But the small crew made things pretty streamlined. At the end of the shoot day I would drop the card in the letterbox at our editors house, he then worked on it that evening and the following morning, then it would go to our sound engineer, who was the soundy on set, so he knew what needed to be fixed etc, and could bust out a pass really quickly. 

While that was happening the draft was getting sign off and the grade was underway, with our producers doing the subs. 

Kiwis never like to take anything too seriously. We’re always ready for a good lol, no matter how dark the situation.

There was hardly ever any feedback but when there was we would implement that and then update the grade and mix,then render and pretty much push it straight online. 

What was the response to the films? Were any tweaks needed to the campaign as the situation developed?

Everyone loved them from the get go. It was pretty sweet. 

The engagement was so positive and people were so ready for something lighthearted and fun. It took some of the edge off the whole situation and vibe. Especially that it was coming from the Police. It created the feeling of being responsible but not being too doom and gloom. 

Kiwis never like to take anything too seriously. We’re always ready for a good lol, no matter how dark the situation. 

All up the series got over 7 million views over 15 eps. Considering we’re a country of 5 million, that’s pretty sweet.

New Zealand Police – Wellington Paranormal: Distance And Isolation

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New Zealand had an incredible success in dealing with the crisis. How does it feel to be part of that?

Really good. I never thought Wrestler would become an essential service, and it still feels weird to call ourselves that, but we genuinely cared about what we were doing and we actually worked super hard on the series. It felt like we were a part of the solution and now that NZ has come out the other side pretty unscathed, we’re incredibly proud to have been a part of that.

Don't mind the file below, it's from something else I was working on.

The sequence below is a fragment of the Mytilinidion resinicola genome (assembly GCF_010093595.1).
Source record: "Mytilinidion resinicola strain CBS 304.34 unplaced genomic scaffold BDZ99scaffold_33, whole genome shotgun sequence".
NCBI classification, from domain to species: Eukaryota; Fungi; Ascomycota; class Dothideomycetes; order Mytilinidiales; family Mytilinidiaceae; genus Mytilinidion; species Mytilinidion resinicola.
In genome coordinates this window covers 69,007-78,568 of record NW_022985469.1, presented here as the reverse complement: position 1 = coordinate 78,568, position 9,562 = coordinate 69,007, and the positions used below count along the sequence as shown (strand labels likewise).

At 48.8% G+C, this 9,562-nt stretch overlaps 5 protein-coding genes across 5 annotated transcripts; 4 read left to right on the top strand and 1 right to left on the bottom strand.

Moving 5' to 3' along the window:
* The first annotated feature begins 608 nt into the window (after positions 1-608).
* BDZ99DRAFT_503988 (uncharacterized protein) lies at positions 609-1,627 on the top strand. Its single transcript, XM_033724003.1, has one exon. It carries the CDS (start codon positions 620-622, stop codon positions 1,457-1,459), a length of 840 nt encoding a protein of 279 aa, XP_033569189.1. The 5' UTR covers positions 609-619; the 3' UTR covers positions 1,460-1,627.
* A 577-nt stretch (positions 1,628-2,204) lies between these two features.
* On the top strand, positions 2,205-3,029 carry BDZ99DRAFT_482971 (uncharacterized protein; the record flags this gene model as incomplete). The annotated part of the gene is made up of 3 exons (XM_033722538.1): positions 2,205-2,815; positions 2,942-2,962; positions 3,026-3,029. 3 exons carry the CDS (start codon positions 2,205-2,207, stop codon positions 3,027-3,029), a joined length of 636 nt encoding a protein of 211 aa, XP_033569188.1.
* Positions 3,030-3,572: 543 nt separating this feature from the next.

It’s awesome doing work that makes a difference, there’s actually nothing better. 

Comedy made the content watchable, shareable and educational. 

It’s pretty aligned with where we’re heading as an agency too, which is to do work which pushes the collective consciousness forward.

Were there any reservations in using comedy to convey a serious message?

Nope. We love comedy and we know that Kiwis do too. If you do it with pure motivations and great talent it’s pretty hard to screw up. It’s when you try and force it that it feels contrived or out of place.

Why do you think comedy worked particularly well in this situation?

I think Kiwis needed something to take the edge off. There was a lot of fear and unknowns during those weeks, and for the Police to guide people through what to do in a way that was relatable and fun made the reception so much stronger. 

It wasn’t about finger pointing or talking down to people, it was aligned with the idea that we were all in this together and the Police are here to help. Comedy made the content watchable, shareable and educational. 

Even in the midst of a pandemic there’s still room to laugh, it’s what makes life worth living right?